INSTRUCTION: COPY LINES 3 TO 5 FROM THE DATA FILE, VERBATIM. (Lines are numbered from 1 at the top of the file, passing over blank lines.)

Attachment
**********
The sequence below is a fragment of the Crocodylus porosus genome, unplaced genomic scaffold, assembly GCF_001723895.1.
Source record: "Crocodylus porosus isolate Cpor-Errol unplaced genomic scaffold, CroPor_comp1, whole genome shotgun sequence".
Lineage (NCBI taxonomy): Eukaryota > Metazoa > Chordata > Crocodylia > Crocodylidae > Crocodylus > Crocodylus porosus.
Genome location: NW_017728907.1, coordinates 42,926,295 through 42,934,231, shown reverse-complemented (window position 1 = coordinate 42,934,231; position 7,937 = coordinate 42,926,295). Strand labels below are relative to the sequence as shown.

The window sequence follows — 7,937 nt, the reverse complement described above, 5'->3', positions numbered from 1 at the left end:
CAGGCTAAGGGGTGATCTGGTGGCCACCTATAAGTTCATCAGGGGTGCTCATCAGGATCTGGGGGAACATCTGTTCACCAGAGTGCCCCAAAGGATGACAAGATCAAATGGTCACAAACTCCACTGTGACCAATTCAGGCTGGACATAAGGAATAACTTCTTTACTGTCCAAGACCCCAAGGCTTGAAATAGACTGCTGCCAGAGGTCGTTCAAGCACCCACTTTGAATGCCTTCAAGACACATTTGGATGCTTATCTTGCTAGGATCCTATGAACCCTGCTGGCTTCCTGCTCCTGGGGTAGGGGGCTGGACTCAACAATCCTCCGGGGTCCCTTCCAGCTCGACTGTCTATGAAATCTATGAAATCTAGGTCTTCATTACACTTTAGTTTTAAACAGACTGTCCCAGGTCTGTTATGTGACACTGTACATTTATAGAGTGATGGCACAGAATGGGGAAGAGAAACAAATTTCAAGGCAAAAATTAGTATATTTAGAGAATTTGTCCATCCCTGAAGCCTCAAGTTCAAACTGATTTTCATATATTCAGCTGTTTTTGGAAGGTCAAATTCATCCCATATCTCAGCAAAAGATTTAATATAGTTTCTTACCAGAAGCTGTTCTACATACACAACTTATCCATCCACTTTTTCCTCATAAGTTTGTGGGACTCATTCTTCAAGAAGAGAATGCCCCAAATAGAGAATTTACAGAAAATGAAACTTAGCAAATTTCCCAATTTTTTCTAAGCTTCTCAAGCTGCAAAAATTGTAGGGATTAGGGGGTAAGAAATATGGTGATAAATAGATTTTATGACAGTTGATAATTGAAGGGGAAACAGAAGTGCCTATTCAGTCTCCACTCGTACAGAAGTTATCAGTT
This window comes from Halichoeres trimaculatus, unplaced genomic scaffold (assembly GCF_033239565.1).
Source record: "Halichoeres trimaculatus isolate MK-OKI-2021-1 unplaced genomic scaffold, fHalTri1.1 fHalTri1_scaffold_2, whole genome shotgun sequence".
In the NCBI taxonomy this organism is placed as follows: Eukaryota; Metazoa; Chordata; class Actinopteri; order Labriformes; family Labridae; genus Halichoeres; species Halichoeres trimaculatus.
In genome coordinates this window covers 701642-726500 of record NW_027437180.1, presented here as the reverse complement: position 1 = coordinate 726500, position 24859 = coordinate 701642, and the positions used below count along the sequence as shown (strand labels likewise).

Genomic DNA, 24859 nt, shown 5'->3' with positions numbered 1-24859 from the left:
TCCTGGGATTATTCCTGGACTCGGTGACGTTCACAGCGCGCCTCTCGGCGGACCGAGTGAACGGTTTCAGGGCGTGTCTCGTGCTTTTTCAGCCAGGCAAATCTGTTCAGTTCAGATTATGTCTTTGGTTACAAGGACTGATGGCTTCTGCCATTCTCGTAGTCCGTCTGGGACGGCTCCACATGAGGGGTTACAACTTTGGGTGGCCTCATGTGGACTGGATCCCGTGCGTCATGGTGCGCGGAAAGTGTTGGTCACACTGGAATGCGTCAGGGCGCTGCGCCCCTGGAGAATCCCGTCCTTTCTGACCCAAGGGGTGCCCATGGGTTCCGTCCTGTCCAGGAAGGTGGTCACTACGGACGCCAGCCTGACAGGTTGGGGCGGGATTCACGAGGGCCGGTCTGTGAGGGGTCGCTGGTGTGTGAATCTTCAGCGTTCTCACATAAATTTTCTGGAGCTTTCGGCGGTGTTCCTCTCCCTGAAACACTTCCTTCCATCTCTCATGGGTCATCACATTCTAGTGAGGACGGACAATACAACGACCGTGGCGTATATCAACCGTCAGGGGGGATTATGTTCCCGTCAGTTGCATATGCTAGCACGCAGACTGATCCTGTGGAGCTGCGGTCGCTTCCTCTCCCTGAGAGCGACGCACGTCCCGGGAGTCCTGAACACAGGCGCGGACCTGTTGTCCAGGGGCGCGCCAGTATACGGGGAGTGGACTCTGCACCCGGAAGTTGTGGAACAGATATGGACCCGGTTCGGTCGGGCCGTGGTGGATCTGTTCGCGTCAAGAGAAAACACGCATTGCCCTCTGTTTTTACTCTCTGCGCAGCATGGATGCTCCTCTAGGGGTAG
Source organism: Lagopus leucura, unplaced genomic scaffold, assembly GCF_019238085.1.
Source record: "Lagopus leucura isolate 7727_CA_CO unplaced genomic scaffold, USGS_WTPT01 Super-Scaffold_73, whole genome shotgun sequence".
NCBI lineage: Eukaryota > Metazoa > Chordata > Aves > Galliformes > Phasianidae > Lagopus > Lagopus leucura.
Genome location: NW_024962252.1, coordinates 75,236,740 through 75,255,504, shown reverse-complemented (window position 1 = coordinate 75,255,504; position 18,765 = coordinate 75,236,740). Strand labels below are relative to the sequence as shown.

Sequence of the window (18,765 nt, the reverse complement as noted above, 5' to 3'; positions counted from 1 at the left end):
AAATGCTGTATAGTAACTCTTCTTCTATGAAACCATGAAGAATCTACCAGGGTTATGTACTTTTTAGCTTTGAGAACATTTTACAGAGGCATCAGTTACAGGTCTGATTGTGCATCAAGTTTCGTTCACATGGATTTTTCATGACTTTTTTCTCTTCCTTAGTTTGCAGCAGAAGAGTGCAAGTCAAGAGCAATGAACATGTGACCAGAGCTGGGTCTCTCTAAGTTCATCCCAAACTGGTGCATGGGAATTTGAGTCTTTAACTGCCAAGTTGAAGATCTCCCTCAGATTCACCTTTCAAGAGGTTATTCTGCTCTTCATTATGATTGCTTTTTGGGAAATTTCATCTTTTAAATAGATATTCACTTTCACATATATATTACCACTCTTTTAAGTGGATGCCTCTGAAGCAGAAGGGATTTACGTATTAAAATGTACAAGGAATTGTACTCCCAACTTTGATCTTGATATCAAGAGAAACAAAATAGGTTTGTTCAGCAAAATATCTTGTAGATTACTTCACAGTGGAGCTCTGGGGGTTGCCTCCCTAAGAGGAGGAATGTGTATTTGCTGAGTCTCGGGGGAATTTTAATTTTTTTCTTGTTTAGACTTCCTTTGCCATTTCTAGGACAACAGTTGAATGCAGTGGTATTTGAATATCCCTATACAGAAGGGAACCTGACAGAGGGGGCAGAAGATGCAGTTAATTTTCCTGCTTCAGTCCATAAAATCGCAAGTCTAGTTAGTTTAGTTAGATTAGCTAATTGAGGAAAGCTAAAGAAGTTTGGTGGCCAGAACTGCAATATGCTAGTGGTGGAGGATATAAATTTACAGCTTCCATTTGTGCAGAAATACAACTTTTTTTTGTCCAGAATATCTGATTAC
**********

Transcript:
Lineage (NCBI taxonomy): Eukaryota > Metazoa > Chordata > Crocodylia > Crocodylidae > Crocodylus > Crocodylus porosus.
Genome location: NW_017728907.1, coordinates 42,926,295 through 42,934,231, shown reverse-complemented (window position 1 = coordinate 42,934,231; position 7,937 = coordinate 42,926,295). Strand labels below are relative to the sequence as shown.

The window sequence follows — 7,937 nt, the reverse complement described above, 5'->3', positions numbered from 1 at the left end: